The Handmaid’s Tale by Margaret Atwood: A Book Review

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Along with her The Blind Assassin, this is one of the most convoluted and elaborate novels I have ever read. The story is too cloudy to understand that it requires your powers of concentration, especially if you are not analytical enough to grasp its complexity, the style I have proven Atwood bears the hallmark of.

Instead of analyzing it in a broader literary context with intellectual bravado since everyone can turn to Wikipedia, I’d rather review it in a manner of  what I found out in her writing styles: I’m envious of her skilled mastery for turning into beautiful prose her train of thoughts or whatsoever plays  in the figment of her imagination. Furthermore, she is an unfathomable female writer who can be as genius as any writers mostly celebrated in world literature.

This novel from the first pages to the last is strewn with vivid, beautiful, elegant, graceful, sumptuous sentences which I enjoyed reading rather than   gripping its main idea. The sentences are so lyrical that I chanted them again and again. They melt in my tongue like sweet, dark chocolate, or smell good like a garden,  full of a variety of colorful flowers hovered  above by a swarm of butterflies.

Under an unlikely scenario, if there were still such a world that men were superior to women over skills in writing stories or any literacy pieces, and Atwood were into such a literary show-off ,surrounded by supercilious writers looking down on her feminism, I bet my life that Atwood could dominate or catch up with them at any cost of literary bouts. Don’t dare her write one because this her The Handmaid’s Tale has proved me   wrong that there is something Atwood could make her rather genius. Her novels may appear complex, much more if she writes a simpler or more intricate one. In other words, there is nothing to find fault with her more; it’s crystal clear that she is an extraordinary writer. Roll down the red carpet and pay homage to Her Majesty.

Now, I freely  acknowledge that reading another Atwood’s books could be challenging since I have now the clearest idea of her writing style. Sometime in the future, if I have a great deal of time, perhaps when I reach my mid-life , no longer preoccupied with how to embellish my life with youthful experiences, hers would be one of those books I want to read again and again.As American musician and filmmaker, Frank Zappa put it , so many books, so little time to read.There are still thousands of  books in the world I haven’t read yet.

Also, the best course of technique I should use when I happen to read Atwood’s other books  and others books which have little resemblance to her style  would be a matter of full concentration ( regardless of  how poor my reading comprehension skill is .) Then, I will seat myself at a coffee table with a voluminous dictionary and colorful highlighters scattered around , par for the course in my reading repose. Ho-ho!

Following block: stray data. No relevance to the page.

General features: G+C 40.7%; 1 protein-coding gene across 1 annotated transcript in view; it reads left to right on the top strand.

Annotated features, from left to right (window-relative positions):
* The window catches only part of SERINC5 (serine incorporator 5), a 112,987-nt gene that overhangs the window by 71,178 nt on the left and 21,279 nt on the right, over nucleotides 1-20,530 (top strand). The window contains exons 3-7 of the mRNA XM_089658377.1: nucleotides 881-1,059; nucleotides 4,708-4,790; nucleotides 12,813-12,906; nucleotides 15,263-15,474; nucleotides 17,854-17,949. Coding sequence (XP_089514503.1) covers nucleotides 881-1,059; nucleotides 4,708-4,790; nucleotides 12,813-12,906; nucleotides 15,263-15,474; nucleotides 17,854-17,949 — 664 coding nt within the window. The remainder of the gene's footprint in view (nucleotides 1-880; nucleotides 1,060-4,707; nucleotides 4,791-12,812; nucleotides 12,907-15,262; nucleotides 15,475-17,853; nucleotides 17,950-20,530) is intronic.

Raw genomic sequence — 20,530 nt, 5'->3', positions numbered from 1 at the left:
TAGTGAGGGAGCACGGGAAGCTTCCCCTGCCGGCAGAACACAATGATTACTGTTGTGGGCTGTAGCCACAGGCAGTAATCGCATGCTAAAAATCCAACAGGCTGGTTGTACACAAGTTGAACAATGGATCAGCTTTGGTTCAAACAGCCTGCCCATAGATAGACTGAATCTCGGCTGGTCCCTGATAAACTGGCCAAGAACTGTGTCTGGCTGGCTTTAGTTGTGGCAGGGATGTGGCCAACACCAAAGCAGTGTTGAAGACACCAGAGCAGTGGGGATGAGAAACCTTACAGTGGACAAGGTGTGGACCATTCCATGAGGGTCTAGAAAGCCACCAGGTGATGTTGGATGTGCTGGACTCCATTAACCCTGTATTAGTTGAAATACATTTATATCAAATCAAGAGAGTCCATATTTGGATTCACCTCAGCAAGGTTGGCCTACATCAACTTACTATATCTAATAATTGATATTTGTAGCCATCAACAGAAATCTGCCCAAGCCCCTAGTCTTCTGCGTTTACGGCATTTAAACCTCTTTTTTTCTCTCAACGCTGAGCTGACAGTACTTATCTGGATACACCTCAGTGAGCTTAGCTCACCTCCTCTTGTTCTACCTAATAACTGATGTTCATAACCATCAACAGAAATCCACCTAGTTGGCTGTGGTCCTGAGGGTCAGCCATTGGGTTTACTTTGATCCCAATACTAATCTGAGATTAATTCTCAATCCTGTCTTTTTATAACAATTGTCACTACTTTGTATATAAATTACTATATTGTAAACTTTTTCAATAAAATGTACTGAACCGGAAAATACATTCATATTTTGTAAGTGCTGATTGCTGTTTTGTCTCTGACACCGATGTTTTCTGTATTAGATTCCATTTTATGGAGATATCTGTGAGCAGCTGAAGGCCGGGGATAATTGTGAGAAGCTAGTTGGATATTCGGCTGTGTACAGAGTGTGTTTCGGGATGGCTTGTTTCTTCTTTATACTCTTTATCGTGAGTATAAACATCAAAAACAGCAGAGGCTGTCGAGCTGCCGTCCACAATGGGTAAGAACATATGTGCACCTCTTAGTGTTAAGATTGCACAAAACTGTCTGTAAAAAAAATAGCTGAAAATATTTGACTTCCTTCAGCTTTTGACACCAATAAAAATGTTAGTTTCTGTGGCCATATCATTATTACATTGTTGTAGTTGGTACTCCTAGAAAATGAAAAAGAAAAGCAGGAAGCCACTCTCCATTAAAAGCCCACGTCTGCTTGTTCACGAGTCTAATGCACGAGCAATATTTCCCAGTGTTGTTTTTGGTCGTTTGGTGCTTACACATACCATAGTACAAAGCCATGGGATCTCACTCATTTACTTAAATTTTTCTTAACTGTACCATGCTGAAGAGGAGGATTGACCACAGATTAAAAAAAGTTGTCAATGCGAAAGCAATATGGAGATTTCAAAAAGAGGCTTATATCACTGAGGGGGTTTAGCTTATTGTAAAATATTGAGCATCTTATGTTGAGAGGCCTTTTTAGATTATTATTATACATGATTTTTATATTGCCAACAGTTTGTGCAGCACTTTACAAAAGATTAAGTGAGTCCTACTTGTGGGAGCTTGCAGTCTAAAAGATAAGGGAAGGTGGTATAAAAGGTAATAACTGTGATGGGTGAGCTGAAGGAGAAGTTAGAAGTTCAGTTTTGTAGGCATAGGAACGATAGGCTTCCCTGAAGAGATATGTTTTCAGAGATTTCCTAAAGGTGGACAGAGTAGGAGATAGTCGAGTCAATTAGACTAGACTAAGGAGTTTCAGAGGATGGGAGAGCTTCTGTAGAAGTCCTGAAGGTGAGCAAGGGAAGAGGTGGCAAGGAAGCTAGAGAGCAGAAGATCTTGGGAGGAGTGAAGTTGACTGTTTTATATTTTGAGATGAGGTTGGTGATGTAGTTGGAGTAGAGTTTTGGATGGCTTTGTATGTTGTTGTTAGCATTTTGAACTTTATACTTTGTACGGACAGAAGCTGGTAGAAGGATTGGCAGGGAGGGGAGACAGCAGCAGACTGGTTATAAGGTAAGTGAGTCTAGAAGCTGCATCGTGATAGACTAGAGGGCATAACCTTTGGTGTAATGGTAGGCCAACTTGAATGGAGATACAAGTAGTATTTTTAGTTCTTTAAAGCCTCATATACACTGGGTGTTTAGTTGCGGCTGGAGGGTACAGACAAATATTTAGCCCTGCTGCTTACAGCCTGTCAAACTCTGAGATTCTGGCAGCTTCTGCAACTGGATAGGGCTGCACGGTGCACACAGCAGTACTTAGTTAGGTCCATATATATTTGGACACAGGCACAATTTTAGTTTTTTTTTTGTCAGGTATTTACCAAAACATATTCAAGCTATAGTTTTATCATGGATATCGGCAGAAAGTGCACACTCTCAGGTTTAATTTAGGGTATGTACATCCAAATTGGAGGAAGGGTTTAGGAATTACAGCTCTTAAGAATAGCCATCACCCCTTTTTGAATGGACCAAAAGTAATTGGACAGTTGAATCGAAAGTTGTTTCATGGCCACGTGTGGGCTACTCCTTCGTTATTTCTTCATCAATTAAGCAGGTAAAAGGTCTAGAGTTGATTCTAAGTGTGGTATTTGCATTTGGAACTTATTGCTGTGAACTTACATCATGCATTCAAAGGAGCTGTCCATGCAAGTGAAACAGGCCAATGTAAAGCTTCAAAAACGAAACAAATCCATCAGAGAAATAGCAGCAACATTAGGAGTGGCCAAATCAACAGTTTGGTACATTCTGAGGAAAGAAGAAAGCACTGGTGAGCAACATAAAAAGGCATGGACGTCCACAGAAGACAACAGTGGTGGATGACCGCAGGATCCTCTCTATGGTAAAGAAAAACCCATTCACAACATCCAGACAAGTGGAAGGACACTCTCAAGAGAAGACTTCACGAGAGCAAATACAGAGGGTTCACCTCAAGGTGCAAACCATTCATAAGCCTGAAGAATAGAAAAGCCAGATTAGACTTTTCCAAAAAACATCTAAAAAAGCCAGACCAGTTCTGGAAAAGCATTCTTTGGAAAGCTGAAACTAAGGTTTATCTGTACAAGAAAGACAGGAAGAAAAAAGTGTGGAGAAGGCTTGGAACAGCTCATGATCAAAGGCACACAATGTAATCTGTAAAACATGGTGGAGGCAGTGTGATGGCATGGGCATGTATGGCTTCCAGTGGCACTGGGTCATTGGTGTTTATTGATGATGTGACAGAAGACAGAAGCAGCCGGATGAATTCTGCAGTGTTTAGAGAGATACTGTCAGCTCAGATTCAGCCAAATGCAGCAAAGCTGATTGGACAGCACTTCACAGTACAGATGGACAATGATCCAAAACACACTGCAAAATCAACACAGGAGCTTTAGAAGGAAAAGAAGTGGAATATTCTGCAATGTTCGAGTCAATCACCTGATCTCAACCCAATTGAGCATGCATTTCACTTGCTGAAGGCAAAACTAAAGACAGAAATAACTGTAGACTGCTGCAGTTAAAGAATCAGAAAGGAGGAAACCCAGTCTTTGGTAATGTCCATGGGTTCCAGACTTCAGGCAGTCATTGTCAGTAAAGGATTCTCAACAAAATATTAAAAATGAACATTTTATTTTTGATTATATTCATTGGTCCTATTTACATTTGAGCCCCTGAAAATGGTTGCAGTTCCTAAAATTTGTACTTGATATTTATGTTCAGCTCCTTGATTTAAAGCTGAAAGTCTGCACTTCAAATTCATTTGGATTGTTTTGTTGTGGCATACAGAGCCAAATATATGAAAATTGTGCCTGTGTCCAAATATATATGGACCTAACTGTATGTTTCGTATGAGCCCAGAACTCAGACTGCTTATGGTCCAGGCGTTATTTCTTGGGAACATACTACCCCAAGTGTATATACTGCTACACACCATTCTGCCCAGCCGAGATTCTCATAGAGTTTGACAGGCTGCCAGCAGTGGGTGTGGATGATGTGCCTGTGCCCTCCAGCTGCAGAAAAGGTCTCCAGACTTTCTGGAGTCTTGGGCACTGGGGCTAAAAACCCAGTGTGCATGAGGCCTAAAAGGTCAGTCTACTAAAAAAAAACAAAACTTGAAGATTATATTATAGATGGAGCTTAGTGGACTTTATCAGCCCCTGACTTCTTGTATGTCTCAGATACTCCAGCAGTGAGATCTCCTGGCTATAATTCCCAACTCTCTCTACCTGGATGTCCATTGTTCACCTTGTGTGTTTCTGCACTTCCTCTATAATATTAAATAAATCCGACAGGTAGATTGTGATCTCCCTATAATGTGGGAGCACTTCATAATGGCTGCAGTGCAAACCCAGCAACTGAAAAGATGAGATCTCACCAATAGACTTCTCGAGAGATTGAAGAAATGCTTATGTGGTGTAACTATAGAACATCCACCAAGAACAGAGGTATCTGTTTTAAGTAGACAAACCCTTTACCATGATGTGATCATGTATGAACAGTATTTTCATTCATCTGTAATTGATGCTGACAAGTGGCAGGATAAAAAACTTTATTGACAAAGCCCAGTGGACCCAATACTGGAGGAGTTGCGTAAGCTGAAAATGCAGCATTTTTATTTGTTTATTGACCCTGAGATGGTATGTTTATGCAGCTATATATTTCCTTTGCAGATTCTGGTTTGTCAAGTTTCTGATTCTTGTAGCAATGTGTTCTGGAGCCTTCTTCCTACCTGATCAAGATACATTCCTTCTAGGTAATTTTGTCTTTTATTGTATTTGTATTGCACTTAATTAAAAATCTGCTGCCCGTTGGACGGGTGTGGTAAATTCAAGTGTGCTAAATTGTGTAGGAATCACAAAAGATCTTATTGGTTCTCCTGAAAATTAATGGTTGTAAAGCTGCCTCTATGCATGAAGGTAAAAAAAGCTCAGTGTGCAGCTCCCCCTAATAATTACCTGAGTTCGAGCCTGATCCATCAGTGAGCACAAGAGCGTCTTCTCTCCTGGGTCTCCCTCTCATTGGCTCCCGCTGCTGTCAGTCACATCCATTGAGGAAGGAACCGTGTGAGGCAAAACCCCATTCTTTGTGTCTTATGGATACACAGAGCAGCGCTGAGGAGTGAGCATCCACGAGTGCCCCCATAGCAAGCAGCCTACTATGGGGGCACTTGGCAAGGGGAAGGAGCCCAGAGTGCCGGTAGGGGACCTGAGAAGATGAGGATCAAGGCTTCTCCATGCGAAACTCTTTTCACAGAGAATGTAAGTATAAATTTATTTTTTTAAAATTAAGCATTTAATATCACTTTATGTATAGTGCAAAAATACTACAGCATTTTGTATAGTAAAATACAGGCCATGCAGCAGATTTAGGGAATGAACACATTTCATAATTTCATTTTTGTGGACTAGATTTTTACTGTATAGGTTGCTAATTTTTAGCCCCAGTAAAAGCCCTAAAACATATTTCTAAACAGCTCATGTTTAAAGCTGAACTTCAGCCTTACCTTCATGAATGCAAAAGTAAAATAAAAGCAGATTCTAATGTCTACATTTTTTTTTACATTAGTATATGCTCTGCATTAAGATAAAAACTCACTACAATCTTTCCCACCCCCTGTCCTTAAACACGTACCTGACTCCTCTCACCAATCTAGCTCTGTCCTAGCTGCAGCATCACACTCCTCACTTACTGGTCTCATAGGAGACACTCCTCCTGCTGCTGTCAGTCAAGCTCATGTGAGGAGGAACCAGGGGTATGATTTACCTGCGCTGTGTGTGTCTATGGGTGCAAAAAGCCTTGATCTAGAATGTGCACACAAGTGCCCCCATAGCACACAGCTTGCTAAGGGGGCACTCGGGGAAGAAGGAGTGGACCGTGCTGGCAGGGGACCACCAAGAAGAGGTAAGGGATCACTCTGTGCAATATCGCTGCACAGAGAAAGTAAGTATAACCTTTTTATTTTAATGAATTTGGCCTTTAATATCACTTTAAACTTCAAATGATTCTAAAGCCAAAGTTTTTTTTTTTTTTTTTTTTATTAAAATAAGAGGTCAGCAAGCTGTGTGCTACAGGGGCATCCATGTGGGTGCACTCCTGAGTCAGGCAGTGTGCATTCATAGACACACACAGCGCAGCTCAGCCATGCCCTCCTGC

P.S . It is now being adapted for a TV series  broadcast live on  Hulu.

Rating: 4/ 5 stars ( I really liked it. )

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The Giver by Lois Lowry: A Book Review

thegiverI am a realistic person. Maybe if American philosopher, William James, were still alive, he could describe me as pragmatic. I believe that that is the way everything in the world is. I do not believe in Elysium as in the movie played by oomph daddy, Matt Damon or in Utopia , the superannuated idea of Thomas Moore. I do not even believe in the geographical places   such as Paradise and Hell as in what the Christians believe, let alone the Purgatory described in Divine Comedy which is totally feared by deeply religious readers unless we can figuratively describe them on Earth.  Just I am staunch. Maybe I have been weaned on my background in social sciences. Maybe I am still ignorant less than people who believe in seven virgins as does the ISIS. So, with this perception, there is no wonder I did not appreciate this book, The Giver. I cannot bear with the conspicuous inconsistencies of the story. There are some parts I do not find fascinating.

Readers may   understand that dystopian   and/or utopian stories could be fictional. They are the pigment to the authors’ imagination. In other words, they do not happen in real life as what readers put it. However, for me, fictions could be drawn from personal experiences since writing  is an art, an expression of oneself. So, suffice to say  that  we are all in harmony that when you read such stories, they are   fictitious. Enough said! … But for me, I appreciate dystopian and/or utopian stories more  if they  still cling  to the real world. Sort of oxymoron. I wish the late scientist Stephen Hawking could help me expound what I am trying to drive at here. ( Bleary-eyed)